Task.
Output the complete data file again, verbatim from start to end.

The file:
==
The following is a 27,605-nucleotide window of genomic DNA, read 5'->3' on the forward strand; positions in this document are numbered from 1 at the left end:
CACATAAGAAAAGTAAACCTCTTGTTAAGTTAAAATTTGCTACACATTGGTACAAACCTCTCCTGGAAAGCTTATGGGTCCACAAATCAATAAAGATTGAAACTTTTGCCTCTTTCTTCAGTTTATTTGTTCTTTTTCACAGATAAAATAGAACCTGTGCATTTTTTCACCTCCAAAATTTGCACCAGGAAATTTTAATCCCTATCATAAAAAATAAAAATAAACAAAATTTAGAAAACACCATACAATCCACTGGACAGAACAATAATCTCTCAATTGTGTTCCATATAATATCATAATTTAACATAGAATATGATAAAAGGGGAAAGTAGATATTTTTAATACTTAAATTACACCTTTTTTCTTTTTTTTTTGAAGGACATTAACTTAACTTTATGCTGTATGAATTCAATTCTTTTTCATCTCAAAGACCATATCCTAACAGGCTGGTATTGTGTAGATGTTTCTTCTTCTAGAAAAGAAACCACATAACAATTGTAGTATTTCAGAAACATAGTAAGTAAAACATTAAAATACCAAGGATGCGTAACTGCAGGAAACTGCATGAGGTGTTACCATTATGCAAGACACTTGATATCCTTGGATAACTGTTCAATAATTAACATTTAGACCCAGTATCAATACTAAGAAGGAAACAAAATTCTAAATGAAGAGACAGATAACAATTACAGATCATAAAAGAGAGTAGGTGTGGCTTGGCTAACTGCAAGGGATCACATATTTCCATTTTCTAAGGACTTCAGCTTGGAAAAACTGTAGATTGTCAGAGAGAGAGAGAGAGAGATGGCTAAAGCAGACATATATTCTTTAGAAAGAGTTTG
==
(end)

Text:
The following is a 27,605-nucleotide window of genomic DNA, read 5'->3' on the forward strand; positions in this document are numbered from 1 at the left end:
CACATAAGAAAAGTAAACCTCTTGTTAAGTTAAAATTTGCTACACATTGGTACAAACCTCTCCTGGAAAGCTTATGGGTCCACAAATCAATAAAGATTGAAACTTTTGCCTCTTTCTTCAGTTTATTTGTTCTTTTTCACAGATAAAATAGAACCTGTGCATTTTTTCACCTCCAAAATTTGCACCAGGAAATTTTAATCCCTATCATAAAAAATAAAAATAAACAAAATTTAGAAAACACCATACAATCCACTGGACAGAACAATAATCTCTCAATTGTGTTCCATATAATATCATAATTTAACATAGAATATGATAAAAGGGGAAAGTAGATATTTTTAATACTTAAATTACACCTTTTTTCTTTTTTTTTTGAAGGACATTAACTTAACTTTATGCTGTATGAATTCAATTCTTTTTCATCTCAAAGACCATATCCTAACAGGCTGGTATTGTGTAGATGTTTCTTCTTCTAGAAAAGAAACCACATAACAATTGTAGTATTTCAGAAACATAGTAAGTAAAACATTAAAATACCAAGGATGCGTAACTGCAGGAAACTGCATGAGGTGTTACCATTATGCAAGACACTTGATATCCTTGGATAACTGTTCAATAATTAACATTTAGACCCAGTATCAATACTAAGAAGGAAACAAAATTCTAAATGAAGAGACAGATAACAATTACAGATCATAAAAGAGAGTAGGTGTGGCTTGGCTAACTGCAAGGGATCACATATTTCCATTTTCTAAGGACTTCAGCTTGGAAAAACTGTAGATTGTCAGAGAGAGAGAGAGAGAGATGGCTAAAGCAGACATATATTCTTTAGAAAGAGTTTG